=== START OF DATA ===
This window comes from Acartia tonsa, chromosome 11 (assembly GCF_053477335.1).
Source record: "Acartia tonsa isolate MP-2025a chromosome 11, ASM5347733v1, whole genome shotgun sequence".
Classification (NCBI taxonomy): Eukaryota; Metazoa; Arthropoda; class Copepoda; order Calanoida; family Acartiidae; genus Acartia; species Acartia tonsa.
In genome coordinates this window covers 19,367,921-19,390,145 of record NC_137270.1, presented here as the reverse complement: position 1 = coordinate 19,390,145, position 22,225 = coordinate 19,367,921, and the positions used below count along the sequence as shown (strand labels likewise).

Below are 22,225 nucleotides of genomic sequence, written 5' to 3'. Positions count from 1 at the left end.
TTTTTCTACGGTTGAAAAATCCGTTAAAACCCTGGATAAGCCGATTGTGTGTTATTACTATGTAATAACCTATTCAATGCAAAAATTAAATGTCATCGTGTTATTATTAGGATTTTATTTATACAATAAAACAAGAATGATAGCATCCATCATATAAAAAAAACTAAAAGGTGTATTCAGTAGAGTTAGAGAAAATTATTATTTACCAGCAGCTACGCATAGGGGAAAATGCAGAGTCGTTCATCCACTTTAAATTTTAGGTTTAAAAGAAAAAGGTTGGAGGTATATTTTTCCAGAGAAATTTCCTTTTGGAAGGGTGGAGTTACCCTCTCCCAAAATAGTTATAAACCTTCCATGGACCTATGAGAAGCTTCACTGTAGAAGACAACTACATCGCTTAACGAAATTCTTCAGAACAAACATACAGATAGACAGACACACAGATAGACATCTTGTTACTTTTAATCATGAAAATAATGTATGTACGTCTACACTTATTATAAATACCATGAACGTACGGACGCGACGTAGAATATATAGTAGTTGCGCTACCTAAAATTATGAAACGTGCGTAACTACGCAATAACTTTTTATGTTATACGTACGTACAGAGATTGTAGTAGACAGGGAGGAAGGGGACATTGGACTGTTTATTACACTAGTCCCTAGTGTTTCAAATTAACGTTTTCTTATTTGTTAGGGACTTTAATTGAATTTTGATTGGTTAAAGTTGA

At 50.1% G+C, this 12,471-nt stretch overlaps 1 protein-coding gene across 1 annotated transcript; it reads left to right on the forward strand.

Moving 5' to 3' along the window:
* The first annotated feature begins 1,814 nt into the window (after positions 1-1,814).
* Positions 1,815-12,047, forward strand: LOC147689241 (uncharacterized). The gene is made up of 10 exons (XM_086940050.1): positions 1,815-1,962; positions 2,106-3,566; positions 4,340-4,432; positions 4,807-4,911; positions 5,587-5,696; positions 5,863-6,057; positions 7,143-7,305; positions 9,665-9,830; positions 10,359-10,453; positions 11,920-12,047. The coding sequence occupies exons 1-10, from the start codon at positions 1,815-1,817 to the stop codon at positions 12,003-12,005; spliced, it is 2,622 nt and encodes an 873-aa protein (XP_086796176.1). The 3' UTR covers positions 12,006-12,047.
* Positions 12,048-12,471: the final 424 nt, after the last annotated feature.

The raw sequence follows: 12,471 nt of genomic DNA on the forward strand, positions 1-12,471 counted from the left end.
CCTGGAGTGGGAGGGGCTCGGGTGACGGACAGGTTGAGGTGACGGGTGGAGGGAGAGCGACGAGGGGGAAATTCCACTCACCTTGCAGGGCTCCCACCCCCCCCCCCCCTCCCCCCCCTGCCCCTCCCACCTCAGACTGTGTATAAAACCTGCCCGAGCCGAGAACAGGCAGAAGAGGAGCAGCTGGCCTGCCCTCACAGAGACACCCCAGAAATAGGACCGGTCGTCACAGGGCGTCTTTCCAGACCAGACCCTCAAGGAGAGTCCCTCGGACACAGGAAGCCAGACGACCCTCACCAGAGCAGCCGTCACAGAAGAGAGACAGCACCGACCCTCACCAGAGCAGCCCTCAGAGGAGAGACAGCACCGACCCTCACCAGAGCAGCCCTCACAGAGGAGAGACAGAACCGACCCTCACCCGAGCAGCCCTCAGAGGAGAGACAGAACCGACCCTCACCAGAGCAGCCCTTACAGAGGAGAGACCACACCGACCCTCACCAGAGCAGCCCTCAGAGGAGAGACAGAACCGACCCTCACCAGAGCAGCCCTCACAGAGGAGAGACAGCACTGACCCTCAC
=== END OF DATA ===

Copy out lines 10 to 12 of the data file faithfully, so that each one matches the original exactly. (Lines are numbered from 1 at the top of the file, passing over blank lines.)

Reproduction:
* Positions 1,815-12,047, forward strand: LOC147689241 (uncharacterized). The gene is made up of 10 exons (XM_086940050.1): positions 1,815-1,962; positions 2,106-3,566; positions 4,340-4,432; positions 4,807-4,911; positions 5,587-5,696; positions 5,863-6,057; positions 7,143-7,305; positions 9,665-9,830; positions 10,359-10,453; positions 11,920-12,047. The coding sequence occupies exons 1-10, from the start codon at positions 1,815-1,817 to the stop codon at positions 12,003-12,005; spliced, it is 2,622 nt and encodes an 873-aa protein (XP_086796176.1). The 3' UTR covers positions 12,006-12,047.
* Positions 12,048-12,471: the final 424 nt, after the last annotated feature.

The raw sequence follows: 12,471 nt of genomic DNA on the forward strand, positions 1-12,471 counted from the left end.